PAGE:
Fig. 4
figure 4

a Circular genome plot of putative trans-eQTL hotspots. The points show the location of hotpots on the genome, and the arcs show trans-eQTL associated with the hotspot. Each hotspot has its own colour. b eQTL network plots with the chromosome 5 hotspot zoomed in. Grey nodes represent markers associated with genes. Red nodes represent probesets. The edges represent potential regulatory relationships from a local eQTL to distal trans-eQTL

Correlations between gene expression and growth traits

In addition to testing the overlapping QTL/eQTL genes, a search for genes whose expression is associated with growth and body mass regardless of the presence of an eQTL was also conducted. To this end, we used the same linear model as for the positional candidate genes above, but applied it across the whole array using a permutation test. In this way, we found 40 probesets associated with traits (Additional file 12: Table S4). The list includes regulatory genes such as SOX5 (ENSGALG00000013204, P = 7 × 10−5), and BDNF (ENSGALG00000012163, P = 2 × 10−5). The list does not overlap with the candidate genes found for the phenotypic loci. However, two of these candidates had local eQTL. One of them, LOC776181 similar to receptor for egg jelly-like protein (ENSGALG00000014240, P = 1 × 10−4) also overlapped a phenotypic quantitative trait locus for the same trait, namely body mass at 112 days, and in this way can also be considered to be a putative candidate gene.


In this paper, we perform quantitative trait locus mapping of growth traits, and expression quantitative trait locus of liver gene expression in an advanced intercross of wild Red Junglefowl and domestic White Leghorn layer chickens. We find that the genetic architecture of body mass is specific to different ages, with little overlap between QTL for early growth and adult body mass. The only locus detectable at every age is the major growth locus, growth1, which explains around 9% of the variance in weight. One caveat with this is that smaller, undetected loci may well be shared between early and adult growth traits but have not been detected in this study. By measuring liver gene expression in a subset of the cross (130 individuals), we detected 1463 eQTL.

Using an integrative genomics approach we identified candidate genes for some of the loci for body mass at 42, 112 and 212 days. Two of the candidate genes have known connections to metabolism or cell proliferation. TRAK1 is involved in mitochondrial transport and attachment to microtubules [52, 53]. In broiler chickens, differences in mitochondrial function are associated with feed efficiency [54, 55]. This suggests that genetic effects on the expression of mitochondrial proteins could affect growth in chickens. OSBPL8 binds oxysterols, and changing its expression in transgenic mice, altering lipid levels in liver and blood [56]. The other candidate for this locus, YEATS4 is involved in gene regulation and cell proliferation [57]. It is also located close to a genome-wide association signal for human height that occurs in the neighbouring gene FRS2 [58, 59]. CEP55 encodes a microtubule-associated protein involved in cell division [60] and is required for embryonic development in zebrafish [61]. PIP4K2B is an enzyme that phosphorylates phosphatidylinositol 5-phosphate. The product is involved in regulation of cell proliferation, and overexpression of PIP4K2B can be contribute to cancer [62].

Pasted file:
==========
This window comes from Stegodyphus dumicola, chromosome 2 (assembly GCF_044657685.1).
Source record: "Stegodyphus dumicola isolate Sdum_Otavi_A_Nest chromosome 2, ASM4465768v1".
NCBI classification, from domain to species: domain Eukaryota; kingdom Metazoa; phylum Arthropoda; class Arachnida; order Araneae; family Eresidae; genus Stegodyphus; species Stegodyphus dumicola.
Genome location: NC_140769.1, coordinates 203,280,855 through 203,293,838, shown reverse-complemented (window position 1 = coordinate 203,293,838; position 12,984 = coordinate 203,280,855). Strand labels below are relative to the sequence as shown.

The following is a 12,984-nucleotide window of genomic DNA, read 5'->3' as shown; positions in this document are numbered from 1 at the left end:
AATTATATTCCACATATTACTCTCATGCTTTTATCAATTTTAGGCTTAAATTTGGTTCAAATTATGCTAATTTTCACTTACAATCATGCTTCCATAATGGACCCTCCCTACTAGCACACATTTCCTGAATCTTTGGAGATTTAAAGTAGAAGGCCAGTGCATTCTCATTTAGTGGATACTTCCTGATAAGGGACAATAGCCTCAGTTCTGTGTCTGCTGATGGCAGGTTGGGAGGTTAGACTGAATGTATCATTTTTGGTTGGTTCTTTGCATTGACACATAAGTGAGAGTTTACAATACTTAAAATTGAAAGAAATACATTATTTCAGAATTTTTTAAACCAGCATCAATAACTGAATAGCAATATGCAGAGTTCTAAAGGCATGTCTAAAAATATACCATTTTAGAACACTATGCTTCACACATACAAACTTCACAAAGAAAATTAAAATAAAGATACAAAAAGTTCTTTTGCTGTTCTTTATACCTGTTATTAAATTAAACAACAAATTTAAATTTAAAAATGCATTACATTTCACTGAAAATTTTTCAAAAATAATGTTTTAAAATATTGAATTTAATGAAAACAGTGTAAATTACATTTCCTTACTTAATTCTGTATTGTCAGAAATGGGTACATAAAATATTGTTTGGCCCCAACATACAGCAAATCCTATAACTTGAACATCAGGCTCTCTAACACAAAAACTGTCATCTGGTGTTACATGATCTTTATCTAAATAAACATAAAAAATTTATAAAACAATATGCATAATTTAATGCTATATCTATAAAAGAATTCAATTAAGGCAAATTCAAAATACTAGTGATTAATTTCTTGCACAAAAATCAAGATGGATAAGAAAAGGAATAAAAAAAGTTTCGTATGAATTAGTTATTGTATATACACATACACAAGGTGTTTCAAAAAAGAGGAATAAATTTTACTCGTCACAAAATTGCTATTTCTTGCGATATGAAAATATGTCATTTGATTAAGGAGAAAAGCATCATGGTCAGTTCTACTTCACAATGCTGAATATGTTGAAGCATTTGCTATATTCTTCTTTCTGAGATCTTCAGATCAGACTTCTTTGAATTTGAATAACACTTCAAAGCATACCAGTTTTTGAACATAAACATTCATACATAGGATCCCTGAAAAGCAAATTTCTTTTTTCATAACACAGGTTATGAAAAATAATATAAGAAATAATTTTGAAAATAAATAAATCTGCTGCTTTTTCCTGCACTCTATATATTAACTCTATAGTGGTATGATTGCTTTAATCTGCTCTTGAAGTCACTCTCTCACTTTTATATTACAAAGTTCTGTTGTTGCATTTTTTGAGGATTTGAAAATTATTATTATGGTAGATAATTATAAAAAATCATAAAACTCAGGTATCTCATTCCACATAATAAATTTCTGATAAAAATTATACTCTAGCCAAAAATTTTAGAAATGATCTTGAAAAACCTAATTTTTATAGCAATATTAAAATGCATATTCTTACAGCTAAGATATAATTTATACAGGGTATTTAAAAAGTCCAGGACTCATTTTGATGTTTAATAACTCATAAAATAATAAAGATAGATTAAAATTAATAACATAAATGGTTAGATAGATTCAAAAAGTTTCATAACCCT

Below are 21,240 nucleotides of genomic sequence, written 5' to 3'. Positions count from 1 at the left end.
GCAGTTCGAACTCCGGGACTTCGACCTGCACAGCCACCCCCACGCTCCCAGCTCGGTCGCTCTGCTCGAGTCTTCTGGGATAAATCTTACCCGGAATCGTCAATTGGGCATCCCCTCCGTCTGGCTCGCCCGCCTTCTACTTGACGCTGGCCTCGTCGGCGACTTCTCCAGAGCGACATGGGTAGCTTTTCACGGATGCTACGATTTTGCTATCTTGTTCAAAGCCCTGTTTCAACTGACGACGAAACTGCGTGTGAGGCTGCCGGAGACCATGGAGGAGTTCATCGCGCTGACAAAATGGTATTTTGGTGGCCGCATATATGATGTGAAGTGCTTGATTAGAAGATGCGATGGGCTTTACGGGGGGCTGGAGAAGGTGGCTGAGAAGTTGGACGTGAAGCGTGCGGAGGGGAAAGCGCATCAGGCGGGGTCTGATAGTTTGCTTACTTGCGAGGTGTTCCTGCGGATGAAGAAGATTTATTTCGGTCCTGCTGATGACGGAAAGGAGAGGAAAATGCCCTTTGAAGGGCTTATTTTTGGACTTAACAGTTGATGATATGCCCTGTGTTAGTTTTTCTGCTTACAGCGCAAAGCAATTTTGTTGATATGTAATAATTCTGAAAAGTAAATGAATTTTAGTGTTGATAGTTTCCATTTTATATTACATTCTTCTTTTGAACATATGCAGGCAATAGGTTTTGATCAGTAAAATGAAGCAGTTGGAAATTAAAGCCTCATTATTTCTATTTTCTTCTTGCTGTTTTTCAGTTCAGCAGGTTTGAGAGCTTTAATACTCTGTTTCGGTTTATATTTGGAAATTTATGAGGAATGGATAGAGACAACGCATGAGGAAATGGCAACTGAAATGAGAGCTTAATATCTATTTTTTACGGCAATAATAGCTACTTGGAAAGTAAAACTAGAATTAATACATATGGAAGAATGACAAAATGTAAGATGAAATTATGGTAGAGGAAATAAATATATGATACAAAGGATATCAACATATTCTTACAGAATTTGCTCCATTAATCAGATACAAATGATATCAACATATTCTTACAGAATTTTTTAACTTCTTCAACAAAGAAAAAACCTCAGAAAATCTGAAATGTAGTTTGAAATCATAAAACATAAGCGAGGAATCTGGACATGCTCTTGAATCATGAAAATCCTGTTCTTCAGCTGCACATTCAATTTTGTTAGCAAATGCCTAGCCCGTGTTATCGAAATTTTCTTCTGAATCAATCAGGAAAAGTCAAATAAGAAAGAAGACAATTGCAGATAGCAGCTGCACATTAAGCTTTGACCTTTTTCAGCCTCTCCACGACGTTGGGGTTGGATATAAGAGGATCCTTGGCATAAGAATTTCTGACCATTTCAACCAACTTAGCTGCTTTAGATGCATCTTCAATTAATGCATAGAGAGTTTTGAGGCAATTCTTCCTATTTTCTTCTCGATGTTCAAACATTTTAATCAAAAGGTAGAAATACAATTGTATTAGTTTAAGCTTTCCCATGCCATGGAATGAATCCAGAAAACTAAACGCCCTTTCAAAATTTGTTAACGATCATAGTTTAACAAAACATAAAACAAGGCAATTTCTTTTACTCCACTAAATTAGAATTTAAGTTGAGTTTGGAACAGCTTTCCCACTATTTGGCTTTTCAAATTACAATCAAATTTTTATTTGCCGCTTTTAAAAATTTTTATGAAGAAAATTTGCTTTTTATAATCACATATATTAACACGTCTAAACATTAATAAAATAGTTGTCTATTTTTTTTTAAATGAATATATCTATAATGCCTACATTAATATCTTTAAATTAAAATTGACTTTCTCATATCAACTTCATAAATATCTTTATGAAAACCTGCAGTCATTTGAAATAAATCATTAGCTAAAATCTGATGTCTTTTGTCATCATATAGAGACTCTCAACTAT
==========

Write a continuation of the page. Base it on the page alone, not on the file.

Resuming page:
The quantitative trait locus analysis of body mass replicates five out of the 13 loci from the F2 generation of the intercross [4, 63]. As opposed to the marginal effect loci, the patterns of epistasis found in the F2 generation do not replicate. For example, we detect again loci on chromosome 1, 6, 12 and 27 for adult body mass from the F2 reanalysis [51]. In the previous study, these loci were all involved in at least one epistatic interaction, while we find no epistatic interactions between any of them. There are several reasons why epistatic effects in an F2 cross may not replicate in an advanced intercross. Firstly, the previous analyses used different software, and slightly different phenotypes (in that phenotypes were recorded at slightly different ages, though always within a few days of each other between the two studies), though these are both relatively minor differences. Secondly, the longer linkage blocks in an F2 intercross cause lower resolution, and what one detects may be synthetic associations made up of several linked loci. As recombination reduces linkage over generations, the apparent epistatic patterns may change. Another reason for the lack of detected epistasis may be the unbalanced allele frequencies of the advanced intercross. Allele frequencies have changed by drift over the generations, which make genotype frequencies deviate from the near perfect 1:2:1 Mendelian ratios of an F2. This makes some multilocus genotypes rare, reducing the power to detect epistasis. Regardless, our results do not support a major effect for epistasis in chicken growth under domestication. We find some epistatic pairs, but most loci lack significant epistatic effects, and only one locus is involved in more than one interaction. Finally, there was no enrichment of selective sweeps, previously detected in chicken domestication [50], in the growth and body mass QTL regions. However, despite there being no significant enrichment, multiple selective sweep regions were nevertheless detected within the various QTL. These may very well reflect genuine selection signals on growth or weight phenotypes. The clearest way to prove or disprove recent selection is the cause of these QTL is to identify the underlying causal variant(s) for each QTL and determine their position relative to these sweeps, though this is by no means a trivial task. Intriguingly, if these sweeps are causal to the observed QTL, this would indicate that selection has been principally acting on growth rather than final weight.